Detecting ssh tunnelling through a proxy server

Why tunnel SSH through a proxy server?

An attacker could use this technique as an initial reverse connection or to enhance their capability once they have a foothold on a system. It allows an attacker to create an outbound connection using secure-shell (SSH) protocol utilising a proxy server to bypass firewall restrictions that would prevent native ssh port (TCP Port 22) reaching the Internet. Once an outbound connection via SSH is established a reverse tunnel can be created to provide the attacker access back into the environment using a graphical interface such as RDP or VNC.

Tunnel out using a proxy server

Setup the tunnel

The Squid Proxy is configured to use the CONNECT method for HTTPS (SSL/TLS) only by default as it could not otherwise relay the encrypted protocol. The use of the CONNECT method is considered unsafe and generally the only port it would be configured for is 443

So one thing the attacher must do, is to configure the end point SSH server to listen on port 443.

Creating the outbound connection using putty (or plink if command line is desired) to use the proxy server is a simple affair. Just set the destination port to 443 to trick the proxy into forwarding the traffic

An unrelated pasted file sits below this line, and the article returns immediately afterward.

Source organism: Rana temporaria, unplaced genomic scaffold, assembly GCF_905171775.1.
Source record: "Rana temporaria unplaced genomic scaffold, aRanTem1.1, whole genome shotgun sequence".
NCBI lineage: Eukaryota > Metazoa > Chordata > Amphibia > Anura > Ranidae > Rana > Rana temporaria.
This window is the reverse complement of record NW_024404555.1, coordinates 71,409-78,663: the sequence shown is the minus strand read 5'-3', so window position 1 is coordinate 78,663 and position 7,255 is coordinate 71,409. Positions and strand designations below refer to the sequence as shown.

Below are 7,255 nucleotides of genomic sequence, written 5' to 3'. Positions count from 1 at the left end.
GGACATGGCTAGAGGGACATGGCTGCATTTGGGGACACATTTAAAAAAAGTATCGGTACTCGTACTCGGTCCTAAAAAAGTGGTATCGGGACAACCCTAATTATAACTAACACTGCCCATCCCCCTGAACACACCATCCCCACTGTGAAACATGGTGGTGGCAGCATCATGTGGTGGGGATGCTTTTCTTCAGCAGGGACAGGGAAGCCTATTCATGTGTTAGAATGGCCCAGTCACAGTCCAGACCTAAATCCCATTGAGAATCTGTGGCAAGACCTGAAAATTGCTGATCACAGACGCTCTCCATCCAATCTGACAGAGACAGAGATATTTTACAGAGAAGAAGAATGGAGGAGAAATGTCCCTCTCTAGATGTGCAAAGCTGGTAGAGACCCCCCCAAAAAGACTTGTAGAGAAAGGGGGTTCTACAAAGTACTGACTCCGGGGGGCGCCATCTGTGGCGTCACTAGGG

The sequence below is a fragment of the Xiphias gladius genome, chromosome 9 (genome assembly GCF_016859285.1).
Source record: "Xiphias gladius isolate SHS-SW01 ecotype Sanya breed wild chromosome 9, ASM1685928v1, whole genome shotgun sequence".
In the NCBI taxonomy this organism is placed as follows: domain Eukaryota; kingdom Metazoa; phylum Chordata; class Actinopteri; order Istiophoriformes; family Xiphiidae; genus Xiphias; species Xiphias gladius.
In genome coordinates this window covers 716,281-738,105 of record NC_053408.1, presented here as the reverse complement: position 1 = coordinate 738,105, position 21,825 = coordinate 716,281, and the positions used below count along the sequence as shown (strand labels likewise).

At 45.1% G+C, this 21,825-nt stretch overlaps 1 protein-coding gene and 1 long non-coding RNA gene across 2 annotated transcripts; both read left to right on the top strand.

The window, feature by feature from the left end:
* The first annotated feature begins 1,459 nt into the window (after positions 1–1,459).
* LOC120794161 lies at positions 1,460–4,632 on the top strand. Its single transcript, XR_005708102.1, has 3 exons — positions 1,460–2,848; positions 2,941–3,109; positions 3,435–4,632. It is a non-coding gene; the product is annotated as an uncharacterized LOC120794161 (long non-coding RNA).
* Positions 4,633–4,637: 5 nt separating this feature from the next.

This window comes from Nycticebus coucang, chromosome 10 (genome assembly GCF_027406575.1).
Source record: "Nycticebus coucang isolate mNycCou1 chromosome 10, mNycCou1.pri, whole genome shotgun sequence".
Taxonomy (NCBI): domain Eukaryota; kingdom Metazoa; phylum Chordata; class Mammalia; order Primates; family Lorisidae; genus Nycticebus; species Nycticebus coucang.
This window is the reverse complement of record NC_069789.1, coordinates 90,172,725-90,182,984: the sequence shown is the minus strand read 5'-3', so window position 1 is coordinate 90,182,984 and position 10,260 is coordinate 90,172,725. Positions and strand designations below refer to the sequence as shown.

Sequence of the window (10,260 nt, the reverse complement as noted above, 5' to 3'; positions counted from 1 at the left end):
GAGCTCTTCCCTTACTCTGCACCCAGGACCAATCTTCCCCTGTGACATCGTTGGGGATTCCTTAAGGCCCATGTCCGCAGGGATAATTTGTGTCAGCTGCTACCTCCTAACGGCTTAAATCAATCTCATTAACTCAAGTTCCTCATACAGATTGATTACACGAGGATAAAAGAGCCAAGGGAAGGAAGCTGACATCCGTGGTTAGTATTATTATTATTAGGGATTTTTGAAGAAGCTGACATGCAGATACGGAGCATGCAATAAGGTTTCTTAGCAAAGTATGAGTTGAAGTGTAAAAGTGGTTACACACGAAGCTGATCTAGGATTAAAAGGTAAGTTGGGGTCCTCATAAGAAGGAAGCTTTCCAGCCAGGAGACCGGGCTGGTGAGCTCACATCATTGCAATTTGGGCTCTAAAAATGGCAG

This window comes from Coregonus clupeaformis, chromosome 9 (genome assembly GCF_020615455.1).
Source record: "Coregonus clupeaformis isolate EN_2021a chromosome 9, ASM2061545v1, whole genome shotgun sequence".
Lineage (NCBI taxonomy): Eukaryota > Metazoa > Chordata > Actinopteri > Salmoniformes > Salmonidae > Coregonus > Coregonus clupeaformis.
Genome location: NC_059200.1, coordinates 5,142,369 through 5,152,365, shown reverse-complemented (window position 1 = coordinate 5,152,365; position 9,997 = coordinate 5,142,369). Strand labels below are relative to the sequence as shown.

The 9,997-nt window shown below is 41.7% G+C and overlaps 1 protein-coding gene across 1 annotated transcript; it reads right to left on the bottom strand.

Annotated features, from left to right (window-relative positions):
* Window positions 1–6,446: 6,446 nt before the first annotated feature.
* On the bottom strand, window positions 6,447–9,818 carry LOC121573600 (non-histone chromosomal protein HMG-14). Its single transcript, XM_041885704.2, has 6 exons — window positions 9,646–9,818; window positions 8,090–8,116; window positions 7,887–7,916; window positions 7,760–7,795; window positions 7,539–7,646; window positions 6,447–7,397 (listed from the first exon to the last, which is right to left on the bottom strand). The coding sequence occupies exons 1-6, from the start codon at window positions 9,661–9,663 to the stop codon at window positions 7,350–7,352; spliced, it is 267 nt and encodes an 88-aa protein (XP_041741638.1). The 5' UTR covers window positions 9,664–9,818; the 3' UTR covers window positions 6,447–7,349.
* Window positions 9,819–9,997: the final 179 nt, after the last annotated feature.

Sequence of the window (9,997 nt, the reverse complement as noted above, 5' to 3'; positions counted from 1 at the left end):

Then enter and proxy details in putty as shown here.

Once the session is configured add a reverse tunnel of your choice. It can be useful to allow the attacker to use a graphical access program such as VNC or RDP remotely through the tunnel.

In this example I'm just accessing a local web server running remotely on the compromised host in the lab.

The tunnel permits the attacker to create a connection back to the compromised host bypassing inbound firewall rules.

Creating the Reverse tunnel is done in the Tunnels section under Connection in putty. Select the port to redirect from the attacker machine to the compromised host.

Connect via the proxy server